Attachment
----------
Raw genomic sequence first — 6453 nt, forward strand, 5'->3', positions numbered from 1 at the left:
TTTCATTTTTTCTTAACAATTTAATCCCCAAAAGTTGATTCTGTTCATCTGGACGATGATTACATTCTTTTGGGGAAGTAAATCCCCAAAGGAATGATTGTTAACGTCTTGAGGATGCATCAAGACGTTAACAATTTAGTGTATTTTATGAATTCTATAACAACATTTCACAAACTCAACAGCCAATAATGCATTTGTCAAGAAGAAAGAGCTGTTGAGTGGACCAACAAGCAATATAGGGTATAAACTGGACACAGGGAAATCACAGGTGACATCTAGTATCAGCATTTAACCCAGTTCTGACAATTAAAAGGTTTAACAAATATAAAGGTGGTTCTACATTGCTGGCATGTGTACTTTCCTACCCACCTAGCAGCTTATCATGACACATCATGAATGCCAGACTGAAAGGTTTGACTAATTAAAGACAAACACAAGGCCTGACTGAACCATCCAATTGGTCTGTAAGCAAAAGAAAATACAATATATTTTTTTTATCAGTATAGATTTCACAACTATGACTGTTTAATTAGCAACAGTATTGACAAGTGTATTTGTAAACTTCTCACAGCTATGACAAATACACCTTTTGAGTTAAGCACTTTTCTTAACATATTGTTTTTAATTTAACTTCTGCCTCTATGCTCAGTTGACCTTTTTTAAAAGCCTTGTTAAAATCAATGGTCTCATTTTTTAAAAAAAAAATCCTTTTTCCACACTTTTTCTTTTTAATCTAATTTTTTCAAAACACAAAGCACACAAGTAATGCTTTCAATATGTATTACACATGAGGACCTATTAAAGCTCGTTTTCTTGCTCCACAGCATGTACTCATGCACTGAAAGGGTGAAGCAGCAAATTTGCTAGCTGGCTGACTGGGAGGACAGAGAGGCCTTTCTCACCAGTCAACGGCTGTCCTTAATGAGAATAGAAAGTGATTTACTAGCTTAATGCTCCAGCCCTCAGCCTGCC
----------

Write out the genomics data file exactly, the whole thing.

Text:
Raw genomic sequence first — 6453 nt, forward strand, 5'->3', positions numbered from 1 at the left:
TTTCATTTTTTCTTAACAATTTAATCCCCAAAAGTTGATTCTGTTCATCTGGACGATGATTACATTCTTTTGGGGAAGTAAATCCCCAAAGGAATGATTGTTAACGTCTTGAGGATGCATCAAGACGTTAACAATTTAGTGTATTTTATGAATTCTATAACAACATTTCACAAACTCAACAGCCAATAATGCATTTGTCAAGAAGAAAGAGCTGTTGAGTGGACCAACAAGCAATATAGGGTATAAACTGGACACAGGGAAATCACAGGTGACATCTAGTATCAGCATTTAACCCAGTTCTGACAATTAAAAGGTTTAACAAATATAAAGGTGGTTCTACATTGCTGGCATGTGTACTTTCCTACCCACCTAGCAGCTTATCATGACACATCATGAATGCCAGACTGAAAGGTTTGACTAATTAAAGACAAACACAAGGCCTGACTGAACCATCCAATTGGTCTGTAAGCAAAAGAAAATACAATATATTTTTTTTATCAGTATAGATTTCACAACTATGACTGTTTAATTAGCAACAGTATTGACAAGTGTATTTGTAAACTTCTCACAGCTATGACAAATACACCTTTTGAGTTAAGCACTTTTCTTAACATATTGTTTTTAATTTAACTTCTGCCTCTATGCTCAGTTGACCTTTTTTAAAAGCCTTGTTAAAATCAATGGTCTCATTTTTTAAAAAAAAAATCCTTTTTCCACACTTTTTCTTTTTAATCTAATTTTTTCAAAACACAAAGCACACAAGTAATGCTTTCAATATGTATTACACATGAGGACCTATTAAAGCTCGTTTTCTTGCTCCACAGCATGTACTCATGCACTGAAAGGGTGAAGCAGCAAATTTGCTAGCTGGCTGACTGGGAGGACAGAGAGGCCTTTCTCACCAGTCAACGGCTGTCCTTAATGAGAATAGAAAGTGATTTACTAGCTTAATGCTCCAGCCCTCAGCCTGCC